Lecture 9: Logical Positivism & Unity of Science


 I. Logical Positivism and Operationism

 Auguste Comte (1798-1857):
Law of Three Stages, induction, socially useful knowledge


Ernst Mach (1838-1916): Sensationistic Physics

1885 - Analysis of sensations: All of physical theory
and laws can be framed in terms of sensations

Scientific meaning is provided through functional
about the relationships between sensations

(eg. F=MxA) in quantifiable terms

Relativism is expected: Influenced Albert Einstein

Vienna Circle ~ 1925:
The marriage of logic and empiricism

Unification of Science along with the expulsion
of metaphysics and ethics was their goal

 Theoretical terms can be linked to observation
terms or "Protocol Sentences" through theoretical
statements of the relationships between such
observations and
theoretical constructs

 Verifiability principle: "The meaning of a proposition
is the method of its verification."
The truth or
meaning of a statement is to be found in the
verification (proof) made by

Laws of Science are summary statements about
regularly correlated observations and predictions

Explanation is found in the verification of determinations
or predictions


Three groups of Logical (Neo) Positivists,
supporters of:
Sensationism (phenomenalism),
"physical" Language &
Physicalism (realism)


Percy Bridgman (1882-1961): Operationism

1927 - The logic of modern physics

Operational analysis: "the concept is synonymous with the corresponding set of operations" needed to perform the observation (physical and mental operations)

This is not a method for definitions, but for analyzing or sharpening the meanings of concepts already in place

Phenomenalism: Knowledge is limited to an individual's observations


Operationism: S.S.Stevens (1935) & E.G.Boring (1936)

Terms must be defined operationally to be scientifically meaningful

The "'Operational definition', as practiced in psychology,
seeks to universalize the language community by
reducing a concept to an observation"


Experimental Methods: Statistical inference

 Ronald A. Fisher (1890-1962) ANOVA

We can make inferences about the world through
an examination of the probabilities
that our
experimental treatments are due solely to chance.

 Null Hypothesis: A statement that there is
no difference between treatments and controls.
Rejecting the Null does not mean proof or verification
of the experimental hypothesis, only a lack of falsification.


The Golden Age of Behaviorism: Theories of Learning

 Edward Chace Tolman (1886-1959):
Purposive behaviorism

Influenced by neo-realism and gestalt psychology

Purpose and hunger could be objectively observed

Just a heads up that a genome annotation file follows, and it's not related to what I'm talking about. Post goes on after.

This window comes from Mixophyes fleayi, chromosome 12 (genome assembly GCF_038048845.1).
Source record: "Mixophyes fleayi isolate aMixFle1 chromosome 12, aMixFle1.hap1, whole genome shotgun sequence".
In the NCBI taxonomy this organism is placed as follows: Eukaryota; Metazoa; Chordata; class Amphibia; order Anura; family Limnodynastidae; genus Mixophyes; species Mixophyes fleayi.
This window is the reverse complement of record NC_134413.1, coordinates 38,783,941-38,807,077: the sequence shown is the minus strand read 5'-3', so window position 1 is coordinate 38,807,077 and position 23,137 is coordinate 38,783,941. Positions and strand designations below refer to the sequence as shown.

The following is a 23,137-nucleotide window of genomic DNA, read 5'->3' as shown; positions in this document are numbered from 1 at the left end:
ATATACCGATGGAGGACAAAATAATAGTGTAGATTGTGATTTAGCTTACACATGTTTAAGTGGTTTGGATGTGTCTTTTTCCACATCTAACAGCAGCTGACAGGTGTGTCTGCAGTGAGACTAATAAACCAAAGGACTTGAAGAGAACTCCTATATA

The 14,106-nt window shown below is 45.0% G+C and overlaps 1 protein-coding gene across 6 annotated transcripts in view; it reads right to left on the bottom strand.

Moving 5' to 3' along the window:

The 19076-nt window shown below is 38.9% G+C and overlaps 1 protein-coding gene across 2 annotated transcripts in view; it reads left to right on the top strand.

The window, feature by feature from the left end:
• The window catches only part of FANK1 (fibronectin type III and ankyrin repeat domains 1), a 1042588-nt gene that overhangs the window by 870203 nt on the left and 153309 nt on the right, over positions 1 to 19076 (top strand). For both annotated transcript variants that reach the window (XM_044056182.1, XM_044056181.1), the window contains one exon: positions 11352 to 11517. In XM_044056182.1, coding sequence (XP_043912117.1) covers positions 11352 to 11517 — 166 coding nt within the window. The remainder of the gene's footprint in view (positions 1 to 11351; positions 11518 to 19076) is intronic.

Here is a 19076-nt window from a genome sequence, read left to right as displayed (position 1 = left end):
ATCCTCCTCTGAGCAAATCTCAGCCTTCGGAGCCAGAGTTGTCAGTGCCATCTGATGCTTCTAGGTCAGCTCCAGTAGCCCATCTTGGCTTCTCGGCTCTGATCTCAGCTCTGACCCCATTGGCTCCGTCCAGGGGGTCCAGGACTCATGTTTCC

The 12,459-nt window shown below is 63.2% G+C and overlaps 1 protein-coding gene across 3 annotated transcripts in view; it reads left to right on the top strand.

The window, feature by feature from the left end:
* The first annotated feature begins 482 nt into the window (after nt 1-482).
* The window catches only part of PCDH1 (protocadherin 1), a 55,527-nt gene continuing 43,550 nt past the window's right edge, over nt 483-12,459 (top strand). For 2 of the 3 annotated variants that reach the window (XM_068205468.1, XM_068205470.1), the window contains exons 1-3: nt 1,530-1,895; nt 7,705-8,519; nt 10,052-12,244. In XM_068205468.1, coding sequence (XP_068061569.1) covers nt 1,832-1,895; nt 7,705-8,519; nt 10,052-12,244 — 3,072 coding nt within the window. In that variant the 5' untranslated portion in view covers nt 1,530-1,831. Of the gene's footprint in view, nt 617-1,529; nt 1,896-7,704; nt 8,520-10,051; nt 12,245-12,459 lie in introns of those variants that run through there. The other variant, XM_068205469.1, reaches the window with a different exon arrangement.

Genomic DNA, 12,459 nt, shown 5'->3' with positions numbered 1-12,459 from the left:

Operational behaviorism examines the functional relationships between independent anddependent variables


Intervening variables: Theoretical constructs
representing hypothetical processes) which
enable the prediction of dependent variables.
For example: B=fx(S,P,H,T,A)

 Cognitive maps: Internal representations of
the external world which are often acquired
through "latent learning"

 Clark Leonard Hull (1884-1952): Letter To Spence
Mechanism & reductionism

Mathematization of psychology: "physics envy"

Quantifiable prediction and control are goals of psychology
Underlying realism (in opposition to Mach & Bridgman)

 Hypothetico-Deductivism: "Explicitly stated postulates" derived from a theory provide testable predictions of that theory.

sEr = sHr x D x V x K - sIr - Ir


Gordon W. Allport (1897-1967):
Personology & Personality

Visited Freud ~1920 and embarrassed himself with a story

1937 - Personality: A psychological interpretation

Paranjpe (1993): Style over substance & the loss of personhood

Personality vs. Personology: Two worldviews

Naturwissenschaften vs. Geisteswissenschaften


Personology is marked by understanding persons
through the "trilogy of mind" enabling them
to be
ethico-legal agents of responsibility

Trilogy of mind is comprised of cognition (thinking),
conation (willing) and affect (

1939- APA Presidential Address:

Science is "empirical, mechanistic, quantitative,
nomothetic, analytic, and uses operational concepts"

 "Why not allow psychology as a science is [that is]
... rational, teleological, qualitative, idiographic,
synoptic, and even non-operational


Personality is a dynamic organization of traits or dispositions

Cardinal traits: Ruling passions in all experience
Central trait: Behavioral themes such as aggressiveness
or sentimentality
Secondary traits: Less frequently displayed behaviors

Study on values: Examined 18,000 adjectives from
a standard dictionary

 1950 - The Historical Background of social psychology:
Hedonism, Egoism, Sympathy, Imitation,
The Crowd, Group mind

 1954 - The nature of prejudice



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